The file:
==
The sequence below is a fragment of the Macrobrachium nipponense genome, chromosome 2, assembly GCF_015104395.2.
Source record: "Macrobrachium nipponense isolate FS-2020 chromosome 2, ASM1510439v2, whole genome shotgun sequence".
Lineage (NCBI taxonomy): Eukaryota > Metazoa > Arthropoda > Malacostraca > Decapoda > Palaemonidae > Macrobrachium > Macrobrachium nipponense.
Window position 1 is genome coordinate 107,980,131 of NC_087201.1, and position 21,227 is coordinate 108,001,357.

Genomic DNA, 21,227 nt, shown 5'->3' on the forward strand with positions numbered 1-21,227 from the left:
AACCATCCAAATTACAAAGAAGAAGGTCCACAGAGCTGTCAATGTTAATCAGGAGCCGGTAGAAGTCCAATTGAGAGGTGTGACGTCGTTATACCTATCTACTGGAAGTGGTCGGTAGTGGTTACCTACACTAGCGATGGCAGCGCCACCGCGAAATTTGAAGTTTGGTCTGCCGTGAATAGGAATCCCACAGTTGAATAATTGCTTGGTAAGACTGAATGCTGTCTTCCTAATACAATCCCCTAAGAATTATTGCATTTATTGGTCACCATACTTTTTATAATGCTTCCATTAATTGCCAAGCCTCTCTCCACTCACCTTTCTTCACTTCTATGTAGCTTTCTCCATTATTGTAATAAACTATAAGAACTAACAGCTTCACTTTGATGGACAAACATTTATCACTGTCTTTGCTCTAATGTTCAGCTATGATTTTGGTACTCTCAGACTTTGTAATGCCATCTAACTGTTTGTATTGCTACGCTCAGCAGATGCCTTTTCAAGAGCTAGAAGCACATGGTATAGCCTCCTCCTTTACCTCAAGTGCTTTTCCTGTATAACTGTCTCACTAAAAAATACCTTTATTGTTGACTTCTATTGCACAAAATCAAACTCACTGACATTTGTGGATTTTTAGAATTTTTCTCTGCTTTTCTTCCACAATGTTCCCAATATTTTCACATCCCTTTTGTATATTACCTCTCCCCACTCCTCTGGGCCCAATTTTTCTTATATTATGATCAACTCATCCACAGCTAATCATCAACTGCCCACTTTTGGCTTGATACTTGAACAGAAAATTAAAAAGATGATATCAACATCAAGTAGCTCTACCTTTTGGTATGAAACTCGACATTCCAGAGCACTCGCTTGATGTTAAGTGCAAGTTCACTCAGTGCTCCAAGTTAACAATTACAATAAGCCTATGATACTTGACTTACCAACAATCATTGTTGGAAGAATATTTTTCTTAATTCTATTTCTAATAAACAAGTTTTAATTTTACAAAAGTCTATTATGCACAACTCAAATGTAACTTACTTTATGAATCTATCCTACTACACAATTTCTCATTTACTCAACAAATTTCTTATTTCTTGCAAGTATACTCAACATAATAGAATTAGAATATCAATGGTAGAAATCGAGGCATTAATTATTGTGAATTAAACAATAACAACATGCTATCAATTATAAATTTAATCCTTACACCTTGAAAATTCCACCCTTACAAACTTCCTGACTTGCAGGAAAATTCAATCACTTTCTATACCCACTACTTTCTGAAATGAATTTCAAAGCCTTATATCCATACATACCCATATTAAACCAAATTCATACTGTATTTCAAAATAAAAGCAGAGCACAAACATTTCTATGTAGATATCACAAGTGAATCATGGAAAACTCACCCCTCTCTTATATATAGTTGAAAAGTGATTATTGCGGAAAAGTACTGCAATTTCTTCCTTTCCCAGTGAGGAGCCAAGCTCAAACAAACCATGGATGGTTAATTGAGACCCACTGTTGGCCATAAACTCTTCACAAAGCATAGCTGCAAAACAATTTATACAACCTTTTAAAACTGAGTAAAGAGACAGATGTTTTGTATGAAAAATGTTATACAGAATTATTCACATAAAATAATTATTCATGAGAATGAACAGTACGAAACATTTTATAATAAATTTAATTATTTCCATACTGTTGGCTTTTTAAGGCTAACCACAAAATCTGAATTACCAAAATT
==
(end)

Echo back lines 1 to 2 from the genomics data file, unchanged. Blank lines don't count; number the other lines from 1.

The sequence below is a fragment of the Macrobrachium nipponense genome, chromosome 2, assembly GCF_015104395.2.
Source record: "Macrobrachium nipponense isolate FS-2020 chromosome 2, ASM1510439v2, whole genome shotgun sequence".